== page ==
In our last discussion, I explained that although "Israelite" DNA appears to be absent from Native Americans, this does not refute the authenticity of the Book of Mormon.

DNA markers can and have disappeared. Most of the DNA studies done on Native Americans — the root of Book of Mormon-DNA criticisms —  are based on mitochondrial DNA (mtDNA), which is inherited from the mother. MtDNA lineages are divided in branches (haplogroups) on a large tree called phylogeny, with a built-in "molecular clock" that measures mtDNA changes (mutations) over time. While science adapts and modifies according to newer discoveries, the current molecular clock tells us the ancestors of most modern Native Americans migrated to the Western Hemisphere about 15,000 to 17,000 years ago.

This molecular clock, however, has some limitations. We might wonder, for example, how the DNA of modern Native Americans was affected by the arrival of many groups that came to the New World following the arrival of the Spaniards. In theory, the currently accepted molecular clock would not be able to differentiate between pre- and post-Columbian mtDNA lineages brought to the Americas within the past 2,000 to 3,000 years. In other words, any mtDNA found at great frequencies in today's Middle East as well as in living Native Americans could have arrived in 600 B.C., by a group such as the Lehites, or in the 16th century by Spaniards, who had large Jewish population for centuries in the Iberian Peninsula. There is currently no way to tell the difference.

Some critics like to cite one example of "Israelite" DNA that has withstood the intermixing of a larger populace. In South Africa there is a black, Bantu-speaking tribe, known as the Lemba. For generations tribe members have claimed to descend from Jews, and they practice a religion similar to Judaism. Recent DNA studies show that more than 50 percent of Lemba males carry a specific genetic signature on their Y chromosome (Ycs) known as the Cohen marker. The Ycs is transmitted almost unchanged from the father. This identifier strongly correlates to an ancient priestly Jewish clan, which supposedly descended from Aaron.

This demonstrates, critics claim, that small Jewish groups can still be identified even after centuries of intermingling with a larger foreign population. They claim we should find the same thing among Native American descendants of the Lehites and Mulekites, the two Israelite groups mentioned in the Book of Mormon.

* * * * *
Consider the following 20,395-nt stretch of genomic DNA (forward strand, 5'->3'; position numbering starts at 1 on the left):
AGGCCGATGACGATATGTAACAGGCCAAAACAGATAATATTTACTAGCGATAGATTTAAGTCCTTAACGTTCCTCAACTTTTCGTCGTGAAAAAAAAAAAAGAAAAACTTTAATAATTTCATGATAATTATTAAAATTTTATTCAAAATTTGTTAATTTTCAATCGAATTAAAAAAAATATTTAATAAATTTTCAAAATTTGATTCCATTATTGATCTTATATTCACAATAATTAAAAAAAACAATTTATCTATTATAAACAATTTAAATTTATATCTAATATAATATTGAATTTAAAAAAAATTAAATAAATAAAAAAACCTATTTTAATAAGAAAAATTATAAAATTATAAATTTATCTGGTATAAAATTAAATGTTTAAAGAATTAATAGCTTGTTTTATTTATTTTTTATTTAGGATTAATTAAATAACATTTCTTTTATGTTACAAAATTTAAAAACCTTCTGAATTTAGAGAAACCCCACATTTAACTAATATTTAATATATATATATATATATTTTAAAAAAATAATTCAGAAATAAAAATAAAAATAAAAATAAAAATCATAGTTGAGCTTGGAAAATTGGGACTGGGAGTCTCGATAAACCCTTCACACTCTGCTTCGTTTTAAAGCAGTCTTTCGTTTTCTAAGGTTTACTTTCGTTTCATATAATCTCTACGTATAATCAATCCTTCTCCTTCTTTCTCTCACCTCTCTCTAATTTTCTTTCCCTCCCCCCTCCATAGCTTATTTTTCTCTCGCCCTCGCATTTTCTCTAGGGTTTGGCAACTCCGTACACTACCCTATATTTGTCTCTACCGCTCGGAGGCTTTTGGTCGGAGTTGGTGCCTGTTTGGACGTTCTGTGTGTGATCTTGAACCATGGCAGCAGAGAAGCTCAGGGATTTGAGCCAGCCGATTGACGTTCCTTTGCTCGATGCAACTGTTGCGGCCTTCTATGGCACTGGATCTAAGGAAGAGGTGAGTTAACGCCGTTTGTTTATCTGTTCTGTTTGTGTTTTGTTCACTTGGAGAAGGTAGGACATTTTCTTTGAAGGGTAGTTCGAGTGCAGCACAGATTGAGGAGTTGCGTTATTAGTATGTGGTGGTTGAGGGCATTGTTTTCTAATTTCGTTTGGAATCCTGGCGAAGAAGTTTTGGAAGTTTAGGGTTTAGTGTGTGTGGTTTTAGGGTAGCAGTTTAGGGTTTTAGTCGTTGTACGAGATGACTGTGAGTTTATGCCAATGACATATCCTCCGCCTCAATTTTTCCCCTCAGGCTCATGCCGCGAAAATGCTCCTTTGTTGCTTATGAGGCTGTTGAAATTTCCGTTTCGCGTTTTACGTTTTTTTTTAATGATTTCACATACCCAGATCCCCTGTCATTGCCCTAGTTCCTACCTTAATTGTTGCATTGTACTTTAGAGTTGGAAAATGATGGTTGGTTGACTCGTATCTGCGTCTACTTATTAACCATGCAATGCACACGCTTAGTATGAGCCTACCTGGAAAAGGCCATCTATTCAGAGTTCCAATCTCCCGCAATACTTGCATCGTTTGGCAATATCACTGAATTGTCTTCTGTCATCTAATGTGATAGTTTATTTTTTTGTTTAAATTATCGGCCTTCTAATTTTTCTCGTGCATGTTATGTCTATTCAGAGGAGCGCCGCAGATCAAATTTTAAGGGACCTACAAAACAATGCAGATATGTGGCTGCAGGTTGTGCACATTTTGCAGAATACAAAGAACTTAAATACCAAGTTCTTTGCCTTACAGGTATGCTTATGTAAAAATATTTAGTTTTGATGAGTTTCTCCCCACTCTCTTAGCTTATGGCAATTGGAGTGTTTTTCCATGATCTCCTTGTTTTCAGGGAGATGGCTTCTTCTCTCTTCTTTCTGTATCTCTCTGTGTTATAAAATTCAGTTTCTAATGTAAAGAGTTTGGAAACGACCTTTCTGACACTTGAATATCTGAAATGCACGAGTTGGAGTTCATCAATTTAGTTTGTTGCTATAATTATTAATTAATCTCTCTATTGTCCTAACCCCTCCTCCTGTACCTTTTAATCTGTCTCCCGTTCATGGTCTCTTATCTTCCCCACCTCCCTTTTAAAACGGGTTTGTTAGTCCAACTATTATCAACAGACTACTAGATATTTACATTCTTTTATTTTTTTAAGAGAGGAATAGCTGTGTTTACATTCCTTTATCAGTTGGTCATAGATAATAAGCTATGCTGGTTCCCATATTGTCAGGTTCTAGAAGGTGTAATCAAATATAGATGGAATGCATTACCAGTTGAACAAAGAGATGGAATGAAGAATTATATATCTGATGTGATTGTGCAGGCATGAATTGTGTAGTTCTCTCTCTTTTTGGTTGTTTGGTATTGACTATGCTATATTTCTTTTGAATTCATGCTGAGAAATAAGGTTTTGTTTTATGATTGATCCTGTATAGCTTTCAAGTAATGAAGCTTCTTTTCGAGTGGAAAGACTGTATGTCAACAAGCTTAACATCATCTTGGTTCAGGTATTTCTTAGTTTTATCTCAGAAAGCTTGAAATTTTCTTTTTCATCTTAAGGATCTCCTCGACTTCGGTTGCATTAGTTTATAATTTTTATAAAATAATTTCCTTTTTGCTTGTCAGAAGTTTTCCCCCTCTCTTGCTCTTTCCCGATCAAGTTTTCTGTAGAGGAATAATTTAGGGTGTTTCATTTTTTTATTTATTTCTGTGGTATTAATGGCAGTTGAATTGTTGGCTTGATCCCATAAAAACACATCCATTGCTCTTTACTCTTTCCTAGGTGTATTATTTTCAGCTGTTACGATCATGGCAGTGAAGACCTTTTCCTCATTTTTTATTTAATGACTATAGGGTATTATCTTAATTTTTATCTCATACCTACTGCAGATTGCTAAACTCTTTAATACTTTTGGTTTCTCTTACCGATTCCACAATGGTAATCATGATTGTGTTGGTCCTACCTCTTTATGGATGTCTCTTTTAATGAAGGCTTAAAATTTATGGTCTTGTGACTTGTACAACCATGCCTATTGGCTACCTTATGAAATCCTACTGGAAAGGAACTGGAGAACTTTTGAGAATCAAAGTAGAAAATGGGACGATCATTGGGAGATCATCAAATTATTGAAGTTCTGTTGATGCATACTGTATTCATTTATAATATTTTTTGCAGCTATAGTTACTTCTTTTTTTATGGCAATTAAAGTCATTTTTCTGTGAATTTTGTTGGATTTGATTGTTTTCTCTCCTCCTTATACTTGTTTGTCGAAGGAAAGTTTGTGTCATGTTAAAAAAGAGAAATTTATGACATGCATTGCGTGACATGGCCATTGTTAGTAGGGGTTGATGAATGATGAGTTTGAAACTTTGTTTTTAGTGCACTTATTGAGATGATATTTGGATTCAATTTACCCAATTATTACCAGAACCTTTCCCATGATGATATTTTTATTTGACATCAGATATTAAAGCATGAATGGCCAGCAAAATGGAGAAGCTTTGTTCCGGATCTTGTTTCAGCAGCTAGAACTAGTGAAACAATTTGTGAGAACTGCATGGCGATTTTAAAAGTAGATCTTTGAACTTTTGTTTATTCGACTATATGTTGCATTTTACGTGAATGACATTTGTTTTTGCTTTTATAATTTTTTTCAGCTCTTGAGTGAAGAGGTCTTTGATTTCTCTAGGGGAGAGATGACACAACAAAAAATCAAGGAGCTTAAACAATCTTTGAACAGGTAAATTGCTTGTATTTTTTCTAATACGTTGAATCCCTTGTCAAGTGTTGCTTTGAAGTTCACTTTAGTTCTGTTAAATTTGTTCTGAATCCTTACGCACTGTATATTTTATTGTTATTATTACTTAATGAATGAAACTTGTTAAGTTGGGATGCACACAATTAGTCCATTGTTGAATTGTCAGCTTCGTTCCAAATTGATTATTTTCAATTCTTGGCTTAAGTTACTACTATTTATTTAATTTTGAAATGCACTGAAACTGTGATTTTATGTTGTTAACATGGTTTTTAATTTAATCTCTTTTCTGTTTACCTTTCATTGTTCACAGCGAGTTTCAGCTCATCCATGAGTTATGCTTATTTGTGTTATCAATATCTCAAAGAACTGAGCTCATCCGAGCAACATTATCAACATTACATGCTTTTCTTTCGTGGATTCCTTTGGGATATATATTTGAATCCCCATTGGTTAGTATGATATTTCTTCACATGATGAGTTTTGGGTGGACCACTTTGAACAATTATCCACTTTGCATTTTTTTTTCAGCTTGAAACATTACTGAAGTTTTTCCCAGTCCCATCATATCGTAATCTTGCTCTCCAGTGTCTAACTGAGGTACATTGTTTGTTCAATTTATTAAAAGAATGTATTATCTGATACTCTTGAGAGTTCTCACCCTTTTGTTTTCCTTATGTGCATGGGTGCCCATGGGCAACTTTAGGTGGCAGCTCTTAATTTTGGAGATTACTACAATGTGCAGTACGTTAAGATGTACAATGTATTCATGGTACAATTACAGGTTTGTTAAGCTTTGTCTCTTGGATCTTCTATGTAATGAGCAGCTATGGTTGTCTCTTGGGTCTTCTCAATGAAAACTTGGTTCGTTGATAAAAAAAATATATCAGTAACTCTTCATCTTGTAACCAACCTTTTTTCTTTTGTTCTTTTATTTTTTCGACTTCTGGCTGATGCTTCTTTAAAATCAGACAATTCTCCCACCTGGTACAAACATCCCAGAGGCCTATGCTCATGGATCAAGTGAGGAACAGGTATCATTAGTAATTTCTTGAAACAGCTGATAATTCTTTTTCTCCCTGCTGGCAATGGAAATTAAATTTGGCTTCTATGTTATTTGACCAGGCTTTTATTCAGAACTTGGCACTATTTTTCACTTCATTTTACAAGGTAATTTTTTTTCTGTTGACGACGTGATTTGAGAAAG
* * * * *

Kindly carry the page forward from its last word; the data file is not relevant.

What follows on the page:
Unlike the Lemba, however, who may have affinities to Aaron, from whom the Cohen marker supposedly derived, Lehi was a descendant of Joseph, and Mulek a descendant of Judah. Jewish Cohen priests were specifically forbidden to intermarry with other Israelites, which means there is no reason to believe the Cohen marker should be found among the small number of Book of Mormon people who came to the Americas.

Based on mtDNA studies, the Lemba are indistinguishable from other Bantu-speaking tribes. The Cohen marker is currently the only scientific evidence for the possible Jewish ancestry of this South African group. If, like the Lehites and Mulekites, this group had not had ancestors with the Cohen marker, its Jewish lineage might never have been identified. It also should be noted that the Cohen marker is very common among non-Jewish groups — such as the Arabs — and that it was first identified among the Jews because they were the only people initially sampled and studied for this marker.

In the Americas, we have another problem in trying to find a Ycs affinity to Book of Mormon peoples. As explained last week, a major DNA bottleneck occurred when a considerable portion of the Native American population died because of war and diseases brought by the Europeans. Based on DNA studies using samples from modern mixed and indigenous populations, it is possible to observe that the male Ycs suffered a bottleneck at least tenfold that of mtDNA, probably because the relatively few surviving males (Ycs lineages) were not given the same chance to reproduce as indigenous women who most likely had children with male colonists from the Old World (see Ugo Perego).

As a matter of note, non-LDS DNA scientists actually have found the Cohen haplotype in Colombia. The problem, as discussed above, is that according to the current molecular clock we cannot tell precisely when it was introduced, but theoretically it was introduced within the last 2,000 to 3,000 years. Most scientists presume it was introduced by post-Columbian Europeans, because there was a lot of Jewish DNA in Spain (and this is likely the case), but we can't currently say with absolute certainty that it didn't come from a seafaring incursion of Old World travelers in 600 B.C.